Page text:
All The Books I Can Read

1 girl….2 many books!

Review: I Am Change by Suzy Zail

I Am Change
Suzy Zail
Black Dog Books
2019, 340p
Personally purchased copy

Blurb {from the publisher/Goodreads.com}:

They told her that her body belonged to men and her mind didn’t matter. They were wrong.

“What if I don’t want to marry?” Lilian held her breath. She had never said the words out loud. “Not want to marry?” Her aunt frowned. “What else would you do?”

Set in a Ugandan village, Lilian has learned to shrink herself to fit other people’s ideas of what a girl is. In her village a girl is not meant to be smarter than her brother. A girl is not meant to go to school or enjoy her body or decide who to marry. Especially if she is poor.

Lilian has the misfortune to be born a girl in a Ugandan village. All she wants to do is go to school, complete her education and become a teacher or maybe an author. She has these big dreams but because she’s female, it’s likely she’ll be married off in her teens, not long after she becomes a ‘woman’. Her older brother experiences so much more freedom than she does and is waited on hand and foot, experiencing the sort of privilege Lilian can only dream about.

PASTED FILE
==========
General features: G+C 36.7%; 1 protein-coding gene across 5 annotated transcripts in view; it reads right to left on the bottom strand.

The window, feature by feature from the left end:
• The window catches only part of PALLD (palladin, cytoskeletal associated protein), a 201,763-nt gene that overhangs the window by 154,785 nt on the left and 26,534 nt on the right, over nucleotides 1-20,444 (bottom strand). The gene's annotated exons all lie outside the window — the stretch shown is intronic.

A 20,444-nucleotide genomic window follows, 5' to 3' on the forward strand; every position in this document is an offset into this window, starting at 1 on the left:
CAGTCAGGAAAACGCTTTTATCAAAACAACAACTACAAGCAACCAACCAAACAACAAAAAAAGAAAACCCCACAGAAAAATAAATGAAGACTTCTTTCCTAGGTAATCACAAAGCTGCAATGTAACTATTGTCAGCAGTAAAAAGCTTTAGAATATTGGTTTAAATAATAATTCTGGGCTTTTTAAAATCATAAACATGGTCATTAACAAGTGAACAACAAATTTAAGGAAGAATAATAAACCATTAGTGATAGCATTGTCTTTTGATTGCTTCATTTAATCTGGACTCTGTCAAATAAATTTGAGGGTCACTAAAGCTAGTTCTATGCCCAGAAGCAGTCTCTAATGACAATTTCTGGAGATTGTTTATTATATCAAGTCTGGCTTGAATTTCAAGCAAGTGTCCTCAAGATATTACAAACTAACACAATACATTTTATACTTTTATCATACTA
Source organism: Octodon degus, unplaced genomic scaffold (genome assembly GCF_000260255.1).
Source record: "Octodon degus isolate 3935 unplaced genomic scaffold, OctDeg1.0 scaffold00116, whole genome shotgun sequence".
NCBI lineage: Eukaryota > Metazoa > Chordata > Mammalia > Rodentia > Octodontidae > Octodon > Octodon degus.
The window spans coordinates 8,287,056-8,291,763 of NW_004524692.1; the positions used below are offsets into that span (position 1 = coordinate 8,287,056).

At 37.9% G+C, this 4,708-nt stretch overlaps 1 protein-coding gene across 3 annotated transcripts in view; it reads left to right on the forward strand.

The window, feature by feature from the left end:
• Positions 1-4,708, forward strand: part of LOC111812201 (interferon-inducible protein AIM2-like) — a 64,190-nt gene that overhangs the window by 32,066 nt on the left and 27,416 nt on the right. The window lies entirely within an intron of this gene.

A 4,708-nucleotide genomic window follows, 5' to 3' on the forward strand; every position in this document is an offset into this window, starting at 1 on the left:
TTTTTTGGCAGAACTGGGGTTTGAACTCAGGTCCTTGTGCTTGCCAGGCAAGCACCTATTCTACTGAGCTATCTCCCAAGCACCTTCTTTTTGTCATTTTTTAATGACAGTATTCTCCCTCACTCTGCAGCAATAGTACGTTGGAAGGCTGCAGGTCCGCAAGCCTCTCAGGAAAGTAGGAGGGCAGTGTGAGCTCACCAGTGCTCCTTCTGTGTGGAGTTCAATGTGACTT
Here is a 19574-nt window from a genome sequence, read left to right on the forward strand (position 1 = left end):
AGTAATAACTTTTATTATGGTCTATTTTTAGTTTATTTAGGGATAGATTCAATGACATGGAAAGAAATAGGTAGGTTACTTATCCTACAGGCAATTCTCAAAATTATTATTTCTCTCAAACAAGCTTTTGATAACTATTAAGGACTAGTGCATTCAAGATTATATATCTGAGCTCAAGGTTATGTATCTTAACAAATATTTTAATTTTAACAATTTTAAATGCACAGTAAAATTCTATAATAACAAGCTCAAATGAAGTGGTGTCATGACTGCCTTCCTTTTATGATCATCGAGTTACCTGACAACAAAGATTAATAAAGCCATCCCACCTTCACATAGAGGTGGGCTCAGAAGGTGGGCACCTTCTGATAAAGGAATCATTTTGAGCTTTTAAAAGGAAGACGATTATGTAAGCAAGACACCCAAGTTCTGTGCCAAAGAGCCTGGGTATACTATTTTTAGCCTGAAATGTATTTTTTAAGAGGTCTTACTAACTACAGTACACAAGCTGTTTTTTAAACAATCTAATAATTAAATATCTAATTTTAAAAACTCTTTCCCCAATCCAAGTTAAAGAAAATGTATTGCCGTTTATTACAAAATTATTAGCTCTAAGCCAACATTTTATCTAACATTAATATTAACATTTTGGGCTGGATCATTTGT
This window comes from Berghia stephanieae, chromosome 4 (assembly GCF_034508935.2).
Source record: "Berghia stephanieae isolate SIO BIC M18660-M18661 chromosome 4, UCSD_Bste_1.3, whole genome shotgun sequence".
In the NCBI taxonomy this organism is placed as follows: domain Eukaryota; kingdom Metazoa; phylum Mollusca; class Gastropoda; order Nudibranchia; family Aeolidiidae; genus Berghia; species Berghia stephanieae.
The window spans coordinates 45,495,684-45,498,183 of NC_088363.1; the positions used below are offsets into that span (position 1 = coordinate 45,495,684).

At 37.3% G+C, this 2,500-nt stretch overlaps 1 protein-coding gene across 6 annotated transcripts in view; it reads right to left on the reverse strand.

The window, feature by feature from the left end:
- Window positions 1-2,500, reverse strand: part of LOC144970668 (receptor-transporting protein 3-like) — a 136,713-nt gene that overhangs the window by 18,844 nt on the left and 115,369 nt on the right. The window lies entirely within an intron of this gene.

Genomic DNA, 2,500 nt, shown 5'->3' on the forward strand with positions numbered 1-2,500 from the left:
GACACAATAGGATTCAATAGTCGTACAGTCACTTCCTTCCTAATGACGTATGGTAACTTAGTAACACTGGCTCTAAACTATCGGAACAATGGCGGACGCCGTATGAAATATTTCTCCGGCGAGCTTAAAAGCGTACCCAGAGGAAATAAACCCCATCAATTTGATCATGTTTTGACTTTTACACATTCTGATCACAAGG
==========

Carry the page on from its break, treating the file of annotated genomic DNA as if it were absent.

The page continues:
Fortunately for Lilian, she has a father that understands her desire to learn and even though things are hard and he spends most of his time working away, he tries hard to come up with the money for Lilian’s school fees so that she can continue to learn. Even though there are people in her life who encourage her, like her father, like a female teacher at school, Lilian still faces hardships as a young female student at school in Uganda.